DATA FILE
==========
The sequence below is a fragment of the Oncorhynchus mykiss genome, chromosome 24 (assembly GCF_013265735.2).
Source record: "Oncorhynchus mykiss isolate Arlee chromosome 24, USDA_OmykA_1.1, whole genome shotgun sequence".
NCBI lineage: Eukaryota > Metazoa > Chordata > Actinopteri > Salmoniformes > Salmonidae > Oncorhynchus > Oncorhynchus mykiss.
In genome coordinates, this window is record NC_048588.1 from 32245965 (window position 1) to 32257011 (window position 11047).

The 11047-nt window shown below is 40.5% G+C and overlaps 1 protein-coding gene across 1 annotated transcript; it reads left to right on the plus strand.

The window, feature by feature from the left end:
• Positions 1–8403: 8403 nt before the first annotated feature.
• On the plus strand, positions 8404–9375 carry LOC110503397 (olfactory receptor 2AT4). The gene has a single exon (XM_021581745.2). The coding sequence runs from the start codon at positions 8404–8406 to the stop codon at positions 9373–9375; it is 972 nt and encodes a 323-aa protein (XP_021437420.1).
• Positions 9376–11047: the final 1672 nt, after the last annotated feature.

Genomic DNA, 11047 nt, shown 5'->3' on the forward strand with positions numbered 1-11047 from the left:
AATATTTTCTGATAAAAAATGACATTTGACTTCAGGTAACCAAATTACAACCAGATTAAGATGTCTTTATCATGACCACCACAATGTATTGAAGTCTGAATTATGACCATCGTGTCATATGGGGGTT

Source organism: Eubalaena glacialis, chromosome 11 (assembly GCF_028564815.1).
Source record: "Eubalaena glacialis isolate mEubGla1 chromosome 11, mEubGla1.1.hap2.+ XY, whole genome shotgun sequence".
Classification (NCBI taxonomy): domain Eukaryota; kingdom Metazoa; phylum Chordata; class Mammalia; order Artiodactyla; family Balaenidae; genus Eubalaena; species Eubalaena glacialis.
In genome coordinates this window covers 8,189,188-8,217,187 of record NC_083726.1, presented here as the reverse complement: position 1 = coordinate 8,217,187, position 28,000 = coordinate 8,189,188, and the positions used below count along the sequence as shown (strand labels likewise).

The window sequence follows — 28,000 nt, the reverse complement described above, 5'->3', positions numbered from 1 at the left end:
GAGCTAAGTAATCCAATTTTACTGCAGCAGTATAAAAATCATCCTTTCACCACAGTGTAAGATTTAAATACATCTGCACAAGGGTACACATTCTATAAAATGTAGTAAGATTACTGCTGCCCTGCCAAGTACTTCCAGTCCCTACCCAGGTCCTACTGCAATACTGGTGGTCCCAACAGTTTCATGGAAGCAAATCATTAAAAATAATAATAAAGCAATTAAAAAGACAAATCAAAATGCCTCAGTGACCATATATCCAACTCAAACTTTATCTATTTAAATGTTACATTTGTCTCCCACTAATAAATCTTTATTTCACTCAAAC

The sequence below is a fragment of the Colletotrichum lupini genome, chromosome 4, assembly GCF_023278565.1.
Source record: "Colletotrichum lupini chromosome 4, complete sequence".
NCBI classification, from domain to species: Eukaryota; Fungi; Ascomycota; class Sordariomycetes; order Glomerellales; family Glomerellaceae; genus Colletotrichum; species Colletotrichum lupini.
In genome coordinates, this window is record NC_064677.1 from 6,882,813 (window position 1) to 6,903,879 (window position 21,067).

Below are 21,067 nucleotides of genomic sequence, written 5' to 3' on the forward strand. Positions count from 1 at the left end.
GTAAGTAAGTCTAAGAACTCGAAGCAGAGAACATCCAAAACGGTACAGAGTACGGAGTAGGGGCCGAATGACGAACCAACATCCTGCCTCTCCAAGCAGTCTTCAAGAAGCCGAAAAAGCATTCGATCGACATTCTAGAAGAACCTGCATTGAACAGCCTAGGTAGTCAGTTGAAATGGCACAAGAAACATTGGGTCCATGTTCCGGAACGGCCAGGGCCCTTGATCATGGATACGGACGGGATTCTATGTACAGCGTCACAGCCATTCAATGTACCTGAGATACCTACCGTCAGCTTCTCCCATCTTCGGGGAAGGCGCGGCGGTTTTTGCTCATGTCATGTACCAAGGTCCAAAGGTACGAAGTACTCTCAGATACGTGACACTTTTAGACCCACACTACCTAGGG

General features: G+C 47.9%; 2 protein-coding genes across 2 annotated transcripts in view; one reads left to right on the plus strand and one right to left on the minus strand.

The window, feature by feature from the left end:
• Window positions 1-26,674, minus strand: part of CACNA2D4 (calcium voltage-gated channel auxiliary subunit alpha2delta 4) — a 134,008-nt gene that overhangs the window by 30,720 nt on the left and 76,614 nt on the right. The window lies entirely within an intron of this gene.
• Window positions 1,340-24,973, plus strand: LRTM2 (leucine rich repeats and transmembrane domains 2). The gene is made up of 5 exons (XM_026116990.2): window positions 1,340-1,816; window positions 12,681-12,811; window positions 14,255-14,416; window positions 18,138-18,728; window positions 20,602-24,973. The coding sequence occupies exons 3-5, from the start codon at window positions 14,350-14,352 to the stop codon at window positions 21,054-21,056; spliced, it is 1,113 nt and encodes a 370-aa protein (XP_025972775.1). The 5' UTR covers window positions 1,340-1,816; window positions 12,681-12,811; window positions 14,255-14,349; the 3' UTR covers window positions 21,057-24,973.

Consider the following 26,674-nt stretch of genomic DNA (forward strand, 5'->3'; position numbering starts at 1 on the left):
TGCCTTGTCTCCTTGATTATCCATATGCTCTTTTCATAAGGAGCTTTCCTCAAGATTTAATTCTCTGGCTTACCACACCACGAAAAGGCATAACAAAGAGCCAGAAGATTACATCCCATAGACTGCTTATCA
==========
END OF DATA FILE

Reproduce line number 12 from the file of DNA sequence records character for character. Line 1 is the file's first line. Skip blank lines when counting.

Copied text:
Source organism: Eubalaena glacialis, chromosome 11 (assembly GCF_028564815.1).